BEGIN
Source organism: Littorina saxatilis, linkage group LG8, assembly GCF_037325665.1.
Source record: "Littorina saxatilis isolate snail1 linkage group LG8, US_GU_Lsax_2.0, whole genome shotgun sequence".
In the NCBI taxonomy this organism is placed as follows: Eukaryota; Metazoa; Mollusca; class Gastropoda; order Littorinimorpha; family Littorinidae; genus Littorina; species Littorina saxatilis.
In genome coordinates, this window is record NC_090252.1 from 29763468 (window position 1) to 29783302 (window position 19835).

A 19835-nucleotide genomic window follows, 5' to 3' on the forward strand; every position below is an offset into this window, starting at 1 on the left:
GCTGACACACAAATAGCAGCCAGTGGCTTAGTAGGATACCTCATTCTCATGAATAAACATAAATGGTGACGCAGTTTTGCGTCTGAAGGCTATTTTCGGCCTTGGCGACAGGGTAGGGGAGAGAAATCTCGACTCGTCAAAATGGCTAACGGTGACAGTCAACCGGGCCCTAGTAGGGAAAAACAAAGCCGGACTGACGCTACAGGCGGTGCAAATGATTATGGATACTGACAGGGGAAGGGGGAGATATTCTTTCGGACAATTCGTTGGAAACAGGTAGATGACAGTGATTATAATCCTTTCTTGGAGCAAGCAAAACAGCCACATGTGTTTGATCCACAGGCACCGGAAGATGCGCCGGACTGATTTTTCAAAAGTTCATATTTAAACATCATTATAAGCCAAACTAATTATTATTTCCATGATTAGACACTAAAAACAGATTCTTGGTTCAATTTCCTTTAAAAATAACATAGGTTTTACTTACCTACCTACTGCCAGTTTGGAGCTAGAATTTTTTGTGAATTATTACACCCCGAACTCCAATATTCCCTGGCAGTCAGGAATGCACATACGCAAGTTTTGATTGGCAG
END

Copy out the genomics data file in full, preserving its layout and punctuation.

Source organism: Littorina saxatilis, linkage group LG8, assembly GCF_037325665.1.
Source record: "Littorina saxatilis isolate snail1 linkage group LG8, US_GU_Lsax_2.0, whole genome shotgun sequence".
In the NCBI taxonomy this organism is placed as follows: Eukaryota; Metazoa; Mollusca; class Gastropoda; order Littorinimorpha; family Littorinidae; genus Littorina; species Littorina saxatilis.
In genome coordinates, this window is record NC_090252.1 from 29763468 (window position 1) to 29783302 (window position 19835).

A 19835-nucleotide genomic window follows, 5' to 3' on the forward strand; every position below is an offset into this window, starting at 1 on the left:
GCTGACACACAAATAGCAGCCAGTGGCTTAGTAGGATACCTCATTCTCATGAATAAACATAAATGGTGACGCAGTTTTGCGTCTGAAGGCTATTTTCGGCCTTGGCGACAGGGTAGGGGAGAGAAATCTCGACTCGTCAAAATGGCTAACGGTGACAGTCAACCGGGCCCTAGTAGGGAAAAACAAAGCCGGACTGACGCTACAGGCGGTGCAAATGATTATGGATACTGACAGGGGAAGGGGGAGATATTCTTTCGGACAATTCGTTGGAAACAGGTAGATGACAGTGATTATAATCCTTTCTTGGAGCAAGCAAAACAGCCACATGTGTTTGATCCACAGGCACCGGAAGATGCGCCGGACTGATTTTTCAAAAGTTCATATTTAAACATCATTATAAGCCAAACTAATTATTATTTCCATGATTAGACACTAAAAACAGATTCTTGGTTCAATTTCCTTTAAAAATAACATAGGTTTTACTTACCTACCTACTGCCAGTTTGGAGCTAGAATTTTTTGTGAATTATTACACCCCGAACTCCAATATTCCCTGGCAGTCAGGAATGCACATACGCAAGTTTTGATTGGCAG